Staff View
Savoring positive emotions: coping with negative affect in the present and from the past

Descriptive

TitleInfo
Title
Savoring positive emotions: coping with negative affect in the present and from the past
Name (type = personal)
NamePart (type = family)
Speer
NamePart (type = given)
Megan Elizabeth
DisplayForm
Megan Elizabeth Speer
Role
RoleTerm (authority = RULIB)
author
Name (type = personal)
NamePart (type = family)
Delgado
NamePart (type = given)
Mauricio R
DisplayForm
Mauricio R Delgado
Affiliation
Advisory Committee
Role
RoleTerm (authority = RULIB)
chair
Name (type = corporate)
NamePart
Rutgers University
Role
RoleTerm (authority = RULIB)
degree grantor
Name (type = corporate)
NamePart
Graduate School - Newark
Role
RoleTerm (authority = RULIB)
school
TypeOfResource
Text
Genre (authority = marcgt)
theses
OriginInfo
DateCreated (encoding = w3cdtf); (keyDate = yes); (qualifier = exact)
2019
DateOther (qualifier = exact); (type = degree)
2019-05
CopyrightDate (encoding = w3cdtf); (qualifier = exact)
2019
Language
LanguageTerm (authority = ISO 639-3:2007); (type = text)
English
Abstract (type = abstract)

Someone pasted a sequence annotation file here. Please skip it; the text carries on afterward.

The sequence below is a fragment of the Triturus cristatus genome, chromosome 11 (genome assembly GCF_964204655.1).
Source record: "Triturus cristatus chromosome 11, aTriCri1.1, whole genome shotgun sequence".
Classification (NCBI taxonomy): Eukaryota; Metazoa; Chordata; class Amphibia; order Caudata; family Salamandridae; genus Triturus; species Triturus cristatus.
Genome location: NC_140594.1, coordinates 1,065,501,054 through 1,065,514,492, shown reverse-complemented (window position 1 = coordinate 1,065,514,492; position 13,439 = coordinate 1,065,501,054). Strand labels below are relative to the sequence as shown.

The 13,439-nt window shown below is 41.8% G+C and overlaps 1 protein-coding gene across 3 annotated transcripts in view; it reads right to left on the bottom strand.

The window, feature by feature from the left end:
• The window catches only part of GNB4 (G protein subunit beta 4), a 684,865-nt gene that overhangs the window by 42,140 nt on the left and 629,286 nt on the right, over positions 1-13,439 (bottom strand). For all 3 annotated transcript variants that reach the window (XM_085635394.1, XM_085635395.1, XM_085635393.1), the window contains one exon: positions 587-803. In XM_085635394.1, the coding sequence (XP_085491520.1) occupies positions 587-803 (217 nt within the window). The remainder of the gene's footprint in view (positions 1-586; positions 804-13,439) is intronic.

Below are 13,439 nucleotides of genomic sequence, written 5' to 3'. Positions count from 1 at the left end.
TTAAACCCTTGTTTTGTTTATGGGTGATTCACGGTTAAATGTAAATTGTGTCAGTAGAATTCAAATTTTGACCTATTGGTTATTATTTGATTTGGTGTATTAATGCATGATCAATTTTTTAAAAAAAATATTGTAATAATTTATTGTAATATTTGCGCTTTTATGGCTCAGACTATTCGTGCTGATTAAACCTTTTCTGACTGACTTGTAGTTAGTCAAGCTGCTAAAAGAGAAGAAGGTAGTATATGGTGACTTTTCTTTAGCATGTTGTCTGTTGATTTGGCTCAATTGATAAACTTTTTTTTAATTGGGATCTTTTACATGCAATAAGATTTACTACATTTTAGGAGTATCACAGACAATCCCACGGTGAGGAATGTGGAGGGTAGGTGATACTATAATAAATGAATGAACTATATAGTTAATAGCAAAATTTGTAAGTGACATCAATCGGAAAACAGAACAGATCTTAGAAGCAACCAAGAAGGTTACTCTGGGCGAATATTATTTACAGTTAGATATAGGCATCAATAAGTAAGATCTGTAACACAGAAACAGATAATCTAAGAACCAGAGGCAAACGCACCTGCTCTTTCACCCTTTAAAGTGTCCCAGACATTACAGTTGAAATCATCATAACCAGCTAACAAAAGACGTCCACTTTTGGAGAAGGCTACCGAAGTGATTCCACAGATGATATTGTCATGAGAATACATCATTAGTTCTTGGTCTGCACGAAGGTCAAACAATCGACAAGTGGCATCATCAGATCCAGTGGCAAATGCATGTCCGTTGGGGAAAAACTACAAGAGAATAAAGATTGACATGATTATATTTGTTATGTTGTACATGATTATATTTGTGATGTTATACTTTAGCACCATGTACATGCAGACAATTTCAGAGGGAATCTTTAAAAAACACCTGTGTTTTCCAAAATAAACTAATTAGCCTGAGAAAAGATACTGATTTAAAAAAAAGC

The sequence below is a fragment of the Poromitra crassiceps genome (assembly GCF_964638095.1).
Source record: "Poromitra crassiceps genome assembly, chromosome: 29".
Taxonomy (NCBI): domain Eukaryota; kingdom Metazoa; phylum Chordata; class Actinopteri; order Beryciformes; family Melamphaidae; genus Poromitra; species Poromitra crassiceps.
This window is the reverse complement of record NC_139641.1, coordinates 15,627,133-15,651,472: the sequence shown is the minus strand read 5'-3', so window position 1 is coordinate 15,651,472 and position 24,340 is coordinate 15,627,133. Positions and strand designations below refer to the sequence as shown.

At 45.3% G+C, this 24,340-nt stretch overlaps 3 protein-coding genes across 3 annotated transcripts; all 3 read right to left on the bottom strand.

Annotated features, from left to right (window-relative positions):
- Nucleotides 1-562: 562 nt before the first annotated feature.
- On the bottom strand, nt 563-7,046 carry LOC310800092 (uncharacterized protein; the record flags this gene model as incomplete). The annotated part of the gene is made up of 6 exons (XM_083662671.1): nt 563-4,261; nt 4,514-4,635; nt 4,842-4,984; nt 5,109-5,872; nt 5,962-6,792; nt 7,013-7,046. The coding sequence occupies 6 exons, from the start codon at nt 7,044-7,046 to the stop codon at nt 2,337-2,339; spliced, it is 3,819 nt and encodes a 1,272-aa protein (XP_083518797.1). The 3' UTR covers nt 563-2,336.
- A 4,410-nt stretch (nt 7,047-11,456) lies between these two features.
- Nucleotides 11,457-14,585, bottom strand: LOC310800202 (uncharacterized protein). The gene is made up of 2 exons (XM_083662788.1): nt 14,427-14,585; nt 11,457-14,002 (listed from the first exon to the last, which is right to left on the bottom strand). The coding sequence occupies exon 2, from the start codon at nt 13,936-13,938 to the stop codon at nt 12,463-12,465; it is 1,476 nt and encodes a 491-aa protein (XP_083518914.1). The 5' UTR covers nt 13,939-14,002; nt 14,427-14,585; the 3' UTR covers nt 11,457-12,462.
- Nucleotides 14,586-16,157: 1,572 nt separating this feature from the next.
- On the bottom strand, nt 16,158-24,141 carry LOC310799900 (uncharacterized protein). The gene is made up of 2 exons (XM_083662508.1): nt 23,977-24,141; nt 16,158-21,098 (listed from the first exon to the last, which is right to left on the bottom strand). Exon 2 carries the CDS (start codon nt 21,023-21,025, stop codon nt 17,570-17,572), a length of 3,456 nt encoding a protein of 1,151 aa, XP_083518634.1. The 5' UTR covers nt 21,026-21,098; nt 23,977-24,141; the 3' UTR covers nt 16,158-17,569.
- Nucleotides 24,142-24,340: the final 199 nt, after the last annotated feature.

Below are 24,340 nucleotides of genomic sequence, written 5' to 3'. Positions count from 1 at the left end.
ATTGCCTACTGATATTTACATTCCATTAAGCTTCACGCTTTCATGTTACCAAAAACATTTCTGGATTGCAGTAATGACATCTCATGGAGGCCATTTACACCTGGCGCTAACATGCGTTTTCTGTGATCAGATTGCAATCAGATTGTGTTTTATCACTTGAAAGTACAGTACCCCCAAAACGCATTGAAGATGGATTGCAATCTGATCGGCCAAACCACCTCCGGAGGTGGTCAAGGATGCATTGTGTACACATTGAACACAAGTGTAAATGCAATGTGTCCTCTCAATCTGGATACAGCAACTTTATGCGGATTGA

The ability to regulate emotion under stressful circumstances is a crucial component of resilient coping and healthy psychological wellbeing. However, typical strategies aimed at dampening negative emotions (e.g., suppression) are not effective for everyone or in all contexts, suggesting a critical need for alternative forms of coping. One potential alternative is to focus on increasing positive feelings instead. Bolstering positive emotion can broaden one’s scope of cognition and help build psychological resources for coping with future adversity. Thus, the overarching goal of this dissertation was to examine whether positive emotion-focused coping could counter negative affect occurring in the present moment (e.g., experiencing acute stress) and stemming from past adversity (e.g., remembering negative memories). In Experiments 1-2, we found that enhancing positive emotions via positive reminiscence successfully reduced two detrimental consequences of acute stress exposure—stress hormone levels (i.e., cortisol) and negative mood. Using fMRI, positive reminiscence also engaged neural circuitry linked to emotion regulation (DLPFC, VLPFC) and reward-processing (striatum, MFPC), suggesting its emotion regulatory function. In Experiments 3-7, we then tested whether finding positive meaning in past negative events could adaptively update our memories, changing how we feel (emotion elicited by the memory) and what we remember (content of memory) in the future. Positive meaning finding, but not focusing on neutral or negative aspects of a memory, led to the subsequent re-emergence of positive emotion and positive memory content 1-week later (Experiment 3). Critically, we replicated this finding across 4 additional experiments. Adaptive updates were long-lasting, remaining even after 2-months, highlighting the durability and longevity of the effect (Experiment 4). Positive meaning finding only led to updates after a reminder and a 24h, but not 1h delay, consistent with a reconsolidation account (Experiment 5). It was also more effective than receiving a monetary reward after retrieval (Experiment 6). Using multi-session fMRI, positively reinterpreted memories had greater neural pattern dissimilarity at future retrieval in regions associated with memory (hippocampus) and reward (striatum), suggesting a greater change in the neural representation of memory (Experiment 7). Together, this research highlights how savoring positive emotions is adaptive for coping with negative affective states, which has implications for adaptive psychological wellbeing and protection from clinical disorders.